The author is a commercial hay grower in Moses Lake, Wash., and has his own advertising business.

Educational events and trade shows offer attendees a chance to learn about new research, view new technologies, and network with peers as well as industry decision-makers

Last November, I was fortunate to be able to attend the Western Alfalfa & Forage Symposium in Reno, Nev. This is an annual event largely coordinated by the California Alfalfa & Forage Association with help from several other state-level alfalfa associations and extension specialists.

The symposium highlights hay production practices and concepts that Western alfalfa growers face in their operations. At this year’s event, exhibitors packed the ballroom floor at the Grand Sierra Resort while industry professionals and growers gave presentations covering a range of topics, which included enhancing crop yields, center pivot efficiencies, and market status reports.

The first day of the event consisted of an Alfalfa Hay Quality Workshop that highlighted the importance of pulling forage samples and described how to interpret the data you receive from the lab. Also covered in the workshop were ways to balance forage yield and quality and insights as to what dairies are searching for when they go to purchase hay for their feed rations.

The next two days of the event covered a wide variety of topics that addressed grower needs and industry issues to consider as we head into the next growing season. Exhibitors inside the ballroom ranged from equipment dealers to irrigation specialists to hay exporters; each was vying to show attendees how their product could be beneficial in a forage operation. Overall, it was a great event.

Having been involved in the Washington State Hay Growers Association over the last few years, I often hear questions such as “Why should I be a part of the association?” and “Are symposiums and expos worth attending?”

Many benefits

People fail to see how much these associations do for the growers and members they represent. Associations are not just a board of directors getting together, eating lunch, and telling stories; they are planning and giving their members a voice inside of local, state, and national government. They take a stand on a wide range of policies and bills that affect the forage industry and support like-minded groups with the same ideas, goals, and visions. Associations provide a platform for growers to be heard, which can sway discussions on a larger scale.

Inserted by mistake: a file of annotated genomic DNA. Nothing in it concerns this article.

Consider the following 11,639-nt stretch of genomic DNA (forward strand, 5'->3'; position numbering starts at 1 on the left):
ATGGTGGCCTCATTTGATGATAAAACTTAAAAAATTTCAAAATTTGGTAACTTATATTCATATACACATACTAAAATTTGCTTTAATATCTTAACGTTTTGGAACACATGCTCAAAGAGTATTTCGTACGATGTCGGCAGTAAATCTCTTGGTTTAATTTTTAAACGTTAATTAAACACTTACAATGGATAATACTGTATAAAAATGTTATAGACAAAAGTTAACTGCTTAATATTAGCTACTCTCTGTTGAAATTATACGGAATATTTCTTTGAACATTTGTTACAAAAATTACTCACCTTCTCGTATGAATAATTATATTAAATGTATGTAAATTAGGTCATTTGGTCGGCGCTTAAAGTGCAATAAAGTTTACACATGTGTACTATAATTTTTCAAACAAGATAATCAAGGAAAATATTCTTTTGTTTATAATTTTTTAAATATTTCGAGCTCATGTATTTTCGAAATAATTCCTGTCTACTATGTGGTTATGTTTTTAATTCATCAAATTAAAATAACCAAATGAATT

Forage organizations and associations often support research efforts within a state or region; this may even include variety performance trials that help to identify the seeds that will perform best in a locality.

Hay is a nonsubsidized commodity that doesn’t realize the public attention garnered by most other major crops. Associations help to educate hay consumers and the general public about how important hay and forage production are to the economy and the environmental benefits to land and water that are inherent in forage production.

Many associations also provide scholarships to individuals who are pursuing degrees in agriculture or related fields. Providing scholarships to those who are the next generation of growers and agribusiness professionals helps to ensure an educated workforce in the future that can make science-based decisions.

Expos and symposiums give growers and industry professionals the opportunity to build and grow their operational networks. Businesses are able to showcase products to some of the best producers in the industry. Growers benefit from the educational sessions, which help them assess their operation and find ways to produce a better product, be more profitable, or boost efficiency.

Mixing with CEOs

For exhibitors and supporters of symposiums, these events bring brand awareness, network connections, and grower feedback to the products and services that they are offering. Face-to-face feedback and interaction is critical when it comes to assessing clients’ needs, concerns, and wants surrounding their service. Exhibitors also benefit from brand recognition on signage or marketing materials included with registration materials.

The biggest draw and advantage of attending these types of events, for both growers and exhibitors, is the interaction with people. Networking and building relationships are key elements for the success of any business. Major educational events offer growers the chance to sit among the CEOs of major companies, giving each group a unique experience to interact and share their ideas.

Hay and forage associations provide a valuable opportunity and educational resource that I believe are underutilized by many growers and agribusinesses. By providing data, information, and networking events, they can help expand and build your operation or business with a minimal investment of time and money.

This article appeared in the February 2018 issue of Hay & Forage Grower on page 12.

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